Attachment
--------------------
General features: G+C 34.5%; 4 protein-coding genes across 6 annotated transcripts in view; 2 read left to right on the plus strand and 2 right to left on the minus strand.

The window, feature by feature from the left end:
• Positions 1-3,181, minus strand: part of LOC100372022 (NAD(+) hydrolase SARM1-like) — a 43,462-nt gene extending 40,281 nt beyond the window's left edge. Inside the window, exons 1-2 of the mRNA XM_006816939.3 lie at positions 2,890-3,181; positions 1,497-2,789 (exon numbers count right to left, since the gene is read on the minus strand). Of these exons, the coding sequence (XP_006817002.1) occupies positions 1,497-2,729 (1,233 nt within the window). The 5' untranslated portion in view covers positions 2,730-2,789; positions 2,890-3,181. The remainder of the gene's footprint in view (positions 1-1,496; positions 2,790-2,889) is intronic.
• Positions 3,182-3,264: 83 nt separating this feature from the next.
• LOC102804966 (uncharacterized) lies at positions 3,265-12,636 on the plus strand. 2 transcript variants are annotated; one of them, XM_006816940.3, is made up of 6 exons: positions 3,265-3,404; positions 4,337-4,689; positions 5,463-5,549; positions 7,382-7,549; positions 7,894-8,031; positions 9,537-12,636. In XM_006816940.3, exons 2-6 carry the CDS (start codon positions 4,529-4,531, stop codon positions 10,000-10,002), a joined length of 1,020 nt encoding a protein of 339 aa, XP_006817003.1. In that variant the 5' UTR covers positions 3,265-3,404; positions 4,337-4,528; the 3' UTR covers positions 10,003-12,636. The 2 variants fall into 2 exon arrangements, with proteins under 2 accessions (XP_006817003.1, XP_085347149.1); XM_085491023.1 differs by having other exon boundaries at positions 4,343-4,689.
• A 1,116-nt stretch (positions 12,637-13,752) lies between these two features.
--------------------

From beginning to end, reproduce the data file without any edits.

General features: G+C 34.5%; 4 protein-coding genes across 6 annotated transcripts in view; 2 read left to right on the plus strand and 2 right to left on the minus strand.

The window, feature by feature from the left end:
• Positions 1-3,181, minus strand: part of LOC100372022 (NAD(+) hydrolase SARM1-like) — a 43,462-nt gene extending 40,281 nt beyond the window's left edge. Inside the window, exons 1-2 of the mRNA XM_006816939.3 lie at positions 2,890-3,181; positions 1,497-2,789 (exon numbers count right to left, since the gene is read on the minus strand). Of these exons, the coding sequence (XP_006817002.1) occupies positions 1,497-2,729 (1,233 nt within the window). The 5' untranslated portion in view covers positions 2,730-2,789; positions 2,890-3,181. The remainder of the gene's footprint in view (positions 1-1,496; positions 2,790-2,889) is intronic.
• Positions 3,182-3,264: 83 nt separating this feature from the next.
• LOC102804966 (uncharacterized) lies at positions 3,265-12,636 on the plus strand. 2 transcript variants are annotated; one of them, XM_006816940.3, is made up of 6 exons: positions 3,265-3,404; positions 4,337-4,689; positions 5,463-5,549; positions 7,382-7,549; positions 7,894-8,031; positions 9,537-12,636. In XM_006816940.3, exons 2-6 carry the CDS (start codon positions 4,529-4,531, stop codon positions 10,000-10,002), a joined length of 1,020 nt encoding a protein of 339 aa, XP_006817003.1. In that variant the 5' UTR covers positions 3,265-3,404; positions 4,337-4,528; the 3' UTR covers positions 10,003-12,636. The 2 variants fall into 2 exon arrangements, with proteins under 2 accessions (XP_006817003.1, XP_085347149.1); XM_085491023.1 differs by having other exon boundaries at positions 4,343-4,689.
• A 1,116-nt stretch (positions 12,637-13,752) lies between these two features.